POSTED: Thursday, September 17, 2009 - 7:52am
UPDATED: Thursday, June 3, 2010 - 11:58pm
Blue Cross and Community Groups to Host Southern University Tailgate Event to Promote Awareness of Prostate Cancer Screening
Blue Cross and Blue Shield of Louisiana (BCBSLA) and a group of community partners will promote prostate cancer awareness at a tailgate event before this Saturday’s Southern University football game vs. Tennessee State. The event will be held from 2 to 6 p.m. at the northeast corner of Southern’s Ace W. Mumford Stadium and feature one-on-one physician consultations, handouts, food, giveaways and entertainment. September is Prostate Cancer Awareness Month nationwide.
“Our company’s mission is to improve the lives of Louisianians by providing health guidance and affordable access to quality care,” said Kellie Irving, director of diversity and inclusion at Blue Cross. “One of our most important health guidance initiatives is to reduce health disparities in Louisiana.”
Irving said this health disparities initiative is designed to increase awareness of, prevent and/or manage four major diseases through 2010. They are cardiovascular disease, diabetes, childhood obesity, and prostate and colon cancer.
BCBSLA, in partnership with the Mary Bird Perkins Cancer Center, American Cancer Society, 100 Black Men of Metro Baton Rouge, Southern University’s Athletic Department and the SU Quarterback Club are hosting a series of awareness events encouraging education, screenings and preventive care for the four identified conditions.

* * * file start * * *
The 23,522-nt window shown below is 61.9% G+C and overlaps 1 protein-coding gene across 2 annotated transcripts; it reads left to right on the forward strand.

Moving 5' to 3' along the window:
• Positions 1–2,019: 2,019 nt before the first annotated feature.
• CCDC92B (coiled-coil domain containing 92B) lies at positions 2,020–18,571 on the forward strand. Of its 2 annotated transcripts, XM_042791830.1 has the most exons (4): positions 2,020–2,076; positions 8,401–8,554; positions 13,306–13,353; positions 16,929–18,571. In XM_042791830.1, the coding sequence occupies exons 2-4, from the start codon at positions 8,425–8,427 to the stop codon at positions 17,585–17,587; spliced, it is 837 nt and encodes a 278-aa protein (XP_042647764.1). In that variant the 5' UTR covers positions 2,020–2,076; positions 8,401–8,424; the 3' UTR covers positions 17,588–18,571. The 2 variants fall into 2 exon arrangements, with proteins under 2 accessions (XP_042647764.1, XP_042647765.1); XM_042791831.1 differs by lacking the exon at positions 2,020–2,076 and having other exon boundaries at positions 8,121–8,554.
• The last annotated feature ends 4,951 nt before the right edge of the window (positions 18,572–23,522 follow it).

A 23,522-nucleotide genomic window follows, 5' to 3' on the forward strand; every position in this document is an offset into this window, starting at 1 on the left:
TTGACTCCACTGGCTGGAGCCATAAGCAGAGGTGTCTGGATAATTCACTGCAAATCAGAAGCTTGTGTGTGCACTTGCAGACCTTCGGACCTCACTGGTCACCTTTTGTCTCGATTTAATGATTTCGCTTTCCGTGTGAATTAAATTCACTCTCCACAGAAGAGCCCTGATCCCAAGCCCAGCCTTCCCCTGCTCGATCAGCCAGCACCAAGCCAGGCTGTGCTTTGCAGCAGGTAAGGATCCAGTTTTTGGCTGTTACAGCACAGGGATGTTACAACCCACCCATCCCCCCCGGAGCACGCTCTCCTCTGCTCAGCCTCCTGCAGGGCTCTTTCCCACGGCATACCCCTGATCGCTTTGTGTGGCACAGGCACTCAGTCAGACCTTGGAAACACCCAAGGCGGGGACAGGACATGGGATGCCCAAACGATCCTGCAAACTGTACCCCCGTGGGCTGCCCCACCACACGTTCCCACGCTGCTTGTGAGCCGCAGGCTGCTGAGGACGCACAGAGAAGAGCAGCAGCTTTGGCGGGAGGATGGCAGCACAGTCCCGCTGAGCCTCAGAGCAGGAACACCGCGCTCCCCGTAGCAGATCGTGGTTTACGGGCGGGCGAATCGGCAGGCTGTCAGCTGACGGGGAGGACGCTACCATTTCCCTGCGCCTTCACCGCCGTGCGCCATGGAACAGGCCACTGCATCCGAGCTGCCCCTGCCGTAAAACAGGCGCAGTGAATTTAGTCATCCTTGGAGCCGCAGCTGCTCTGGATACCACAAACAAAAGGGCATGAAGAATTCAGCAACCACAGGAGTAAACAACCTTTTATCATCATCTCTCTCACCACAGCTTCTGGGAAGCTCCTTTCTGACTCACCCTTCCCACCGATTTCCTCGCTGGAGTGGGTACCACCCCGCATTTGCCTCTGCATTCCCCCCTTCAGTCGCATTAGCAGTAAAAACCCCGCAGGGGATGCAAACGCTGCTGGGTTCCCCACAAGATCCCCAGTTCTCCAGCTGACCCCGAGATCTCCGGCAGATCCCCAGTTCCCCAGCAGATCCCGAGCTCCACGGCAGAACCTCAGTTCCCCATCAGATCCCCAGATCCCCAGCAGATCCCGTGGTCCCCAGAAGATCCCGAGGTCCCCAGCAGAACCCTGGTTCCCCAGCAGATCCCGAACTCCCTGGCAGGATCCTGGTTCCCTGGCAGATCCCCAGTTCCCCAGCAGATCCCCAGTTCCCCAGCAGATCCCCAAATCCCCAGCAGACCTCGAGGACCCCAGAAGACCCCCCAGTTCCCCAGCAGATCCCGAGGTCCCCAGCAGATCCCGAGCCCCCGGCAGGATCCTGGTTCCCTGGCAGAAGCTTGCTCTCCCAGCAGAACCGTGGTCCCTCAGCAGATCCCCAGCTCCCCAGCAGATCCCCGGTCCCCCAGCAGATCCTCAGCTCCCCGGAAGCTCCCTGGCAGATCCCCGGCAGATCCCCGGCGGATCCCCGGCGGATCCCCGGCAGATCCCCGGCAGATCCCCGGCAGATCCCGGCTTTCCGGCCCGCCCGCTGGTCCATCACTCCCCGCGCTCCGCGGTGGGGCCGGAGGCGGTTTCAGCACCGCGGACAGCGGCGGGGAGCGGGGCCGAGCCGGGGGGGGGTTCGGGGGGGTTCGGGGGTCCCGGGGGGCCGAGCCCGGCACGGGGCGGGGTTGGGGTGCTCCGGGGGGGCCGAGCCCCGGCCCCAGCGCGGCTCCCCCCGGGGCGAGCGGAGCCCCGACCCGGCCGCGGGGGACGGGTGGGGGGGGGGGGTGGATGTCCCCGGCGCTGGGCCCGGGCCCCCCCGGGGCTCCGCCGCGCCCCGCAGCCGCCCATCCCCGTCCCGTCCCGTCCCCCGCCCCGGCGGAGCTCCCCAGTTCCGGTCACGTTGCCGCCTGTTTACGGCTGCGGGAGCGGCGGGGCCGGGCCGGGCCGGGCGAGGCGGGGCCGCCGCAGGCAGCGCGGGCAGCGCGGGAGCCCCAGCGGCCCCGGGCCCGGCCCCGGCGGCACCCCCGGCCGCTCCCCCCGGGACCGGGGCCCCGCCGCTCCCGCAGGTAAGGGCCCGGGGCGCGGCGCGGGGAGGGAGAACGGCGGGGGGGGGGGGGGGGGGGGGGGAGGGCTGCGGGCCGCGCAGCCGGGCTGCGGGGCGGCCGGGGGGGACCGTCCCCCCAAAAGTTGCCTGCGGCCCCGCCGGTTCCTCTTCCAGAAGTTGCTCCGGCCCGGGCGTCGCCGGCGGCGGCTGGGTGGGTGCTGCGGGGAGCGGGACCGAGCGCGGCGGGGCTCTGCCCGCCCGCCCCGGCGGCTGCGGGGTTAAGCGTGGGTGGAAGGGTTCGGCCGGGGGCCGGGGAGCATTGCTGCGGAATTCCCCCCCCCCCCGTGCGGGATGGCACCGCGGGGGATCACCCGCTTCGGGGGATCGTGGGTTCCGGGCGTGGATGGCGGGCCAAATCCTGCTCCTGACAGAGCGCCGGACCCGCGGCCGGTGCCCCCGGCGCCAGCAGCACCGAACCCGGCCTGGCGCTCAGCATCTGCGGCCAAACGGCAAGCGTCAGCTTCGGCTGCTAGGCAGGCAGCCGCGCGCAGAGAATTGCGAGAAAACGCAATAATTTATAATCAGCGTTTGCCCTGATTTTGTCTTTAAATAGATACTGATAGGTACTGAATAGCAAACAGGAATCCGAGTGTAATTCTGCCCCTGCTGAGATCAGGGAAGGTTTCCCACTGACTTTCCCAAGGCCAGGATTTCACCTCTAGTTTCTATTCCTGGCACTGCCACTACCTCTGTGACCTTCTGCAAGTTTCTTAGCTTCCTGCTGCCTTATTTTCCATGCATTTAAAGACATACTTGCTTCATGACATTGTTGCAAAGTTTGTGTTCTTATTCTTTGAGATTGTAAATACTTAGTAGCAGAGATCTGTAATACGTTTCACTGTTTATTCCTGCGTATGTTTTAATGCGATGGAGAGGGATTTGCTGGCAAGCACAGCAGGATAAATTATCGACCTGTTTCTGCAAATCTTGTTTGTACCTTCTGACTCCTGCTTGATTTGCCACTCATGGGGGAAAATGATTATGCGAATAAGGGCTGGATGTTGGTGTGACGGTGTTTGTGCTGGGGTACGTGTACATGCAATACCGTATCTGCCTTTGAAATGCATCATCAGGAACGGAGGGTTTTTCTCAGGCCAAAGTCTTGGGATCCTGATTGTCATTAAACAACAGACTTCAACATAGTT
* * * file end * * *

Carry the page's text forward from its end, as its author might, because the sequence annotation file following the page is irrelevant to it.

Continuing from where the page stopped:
Louisiana has one of the poorest health records in the nation. Cardiovascular disease, diabetes, childhood obesity and prostate and colon cancer disproportionally affect all Louisianians at all socioeconomic levels in comparison to other states. Louisiana also has the third largest African-American population in the United States, and all four of these conditions hit African-Americans harder than the overall population. For example, African-American men have a mortality rate from prostate cancer about 2.5 times greater than Caucasian men.
“BCBSLA is partnering with community organizations to close the gap on the occurrence of these diseases through education and awareness,” Irving said. “We’re working to educate the industry on health trends, enhance communication between the patient and provider, encourage the community to access care, share methods of prevention and promote a proactive role in care — such as selecting a primary care physician, scheduling annual screenings and knowing your numbers.”